April 10 is this year's Equal Pay Day, an annual event raising awareness that women are, on average, paid less than men for equivalent work. Beyond the overall divide between cisgender men and women, however, Equal Pay Day also provides an opportunity to take an intersectional look at the pay gap, such as how Equal Pay Day is relevant to trans women.
Unfortunately, precise data on how much transgender women earn as compared to other groups isn't readily available. It's a question that's been somewhat understudied, which means the sort of cents-on-the-dollar unequal pay numbers you often see for women's earnings overall aren't concretely known for trans women specifically.
Some things are known, however, thanks in large part to the National U.S. Transgender Survey. Conducted in 2015, the survey found staggering economic disparities between transgender and cisgender Americans, numbers that suggest a community facing persistent hiring and employment discrimination.
Only 50 percent of transgender Americans worked full or part time for an employer, and their reported unemployment rate was 15 percent, approximately three times the national average in 2015. Furthermore, nearly one-third of all the survey's respondents ― 29 percent in all ― were living in poverty, more than three times the national average, and 12 percent of respondents earned no more than $10,000 in a full year.
Perhaps most tellingly, an overwhelming 77 percent of trans workers surveyed for the report said they'd taken steps to avoid mistreatment in their workplace, like hiding their true gender identity, or postponing their transition to avoid scrutiny and discrimination.
The survey does not specifically address what trans women earn, although it does highlight the increased hardships faced by trans people of color. Given that women historically earn less than their male counterparts, however, it's no stretch to conclude this is likely even more true for trans women, as well. In fact, as the Center for American Progress noted back in 2012, one study showed that trans women's earnings dropped by almost one-third while undergoing their transitions.
Vivian Taylor knows these issues all too well. A public policy grad student at Duke University, she lived through the passage of North Carolina's anti-trans bathroom bill, House Bill 2.
Passed back in 2016, HB2 required any trans person using a bathroom in a government building to use the one that matched the sex listed on their birth certificate, rather than their gender identity. The law has since been repealed, but its passage sent shockwaves through the state, and reportedly cost it billions of dollars in corporate investments.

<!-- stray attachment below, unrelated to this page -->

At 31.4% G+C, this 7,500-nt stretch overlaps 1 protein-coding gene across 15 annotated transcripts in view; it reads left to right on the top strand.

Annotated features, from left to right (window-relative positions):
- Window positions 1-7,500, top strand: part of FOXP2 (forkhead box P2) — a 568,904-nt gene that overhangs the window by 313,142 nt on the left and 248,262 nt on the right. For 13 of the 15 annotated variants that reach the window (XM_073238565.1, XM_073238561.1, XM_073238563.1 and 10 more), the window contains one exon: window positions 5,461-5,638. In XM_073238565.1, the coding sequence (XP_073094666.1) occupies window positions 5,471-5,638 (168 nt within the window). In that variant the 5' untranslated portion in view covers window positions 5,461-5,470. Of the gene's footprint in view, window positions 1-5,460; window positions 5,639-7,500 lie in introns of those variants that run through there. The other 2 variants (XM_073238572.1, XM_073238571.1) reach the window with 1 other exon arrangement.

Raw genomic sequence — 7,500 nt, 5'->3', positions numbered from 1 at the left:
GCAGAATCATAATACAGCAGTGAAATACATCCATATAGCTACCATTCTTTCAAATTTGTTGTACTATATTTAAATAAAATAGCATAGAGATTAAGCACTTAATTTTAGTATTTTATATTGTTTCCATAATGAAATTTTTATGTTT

It was also, as Taylor tells Bustle, promoted by anti-LGBT lawmakers primarily through trans-misogyny, stoking panic among cisgender North Carolinians that allowing transgender people to use the correct bathrooms was a public hazard.
“One hundred percent of the arguments for the North Carolina bathroom bill were the argument that transgender women were men, were probably sex predators. That was the entire argument," Taylor says.
In the aftermath of HB2’s passage, some companies opted to boycott the state to distance themselves from the discriminatory agenda. Since it was repealed, some companies (though not all) have started returning some of their business to the state. According to Taylor, however, companies making new hires in North Carolina in HB2's aftermath have been making a big oversight.
“None of those jobs went to transgender women,” Taylor says. Last year, she detailed the extent of the problem in an op-ed for The Herald-Sun, the city of Durham's daily newspaper. She wrote that in addition to ostensibly trans-friendly private companies failing to hire trans women, as of August 2017, many of North Carolina's LGBT rights organizations were also absent trans women employees.
"We can't talk about equal pay in the workplace if transgender women don't have a place in the workplace," Taylor says. "The fundamental issue is that trans women are in some cases, in many cases, being totally excluded from parts of the economy. And when that includes the universities, and the non-profits, and the LGBT organizations, it suggests how much transgender women might be being excluded in other places."
If you're a cisgender person, and you find yourself wondering what to do to help elevate trans women's issues, Taylor believes looking at what happening in your immediate vicinity is the place to start.
"The most important thing anyone can do, trans, cis, or otherwise, is take a good hard look at their own place of employment," Taylor says. "Ask, are the institutions in my personal life including trans women? ... Do any of the places where I've ever worked, have any of them ever employed one single transgender person? Especially one single trans woman, or one single trans woman of color."
She added, "I think that people just have to be willing to ask themselves these sort of hard questions."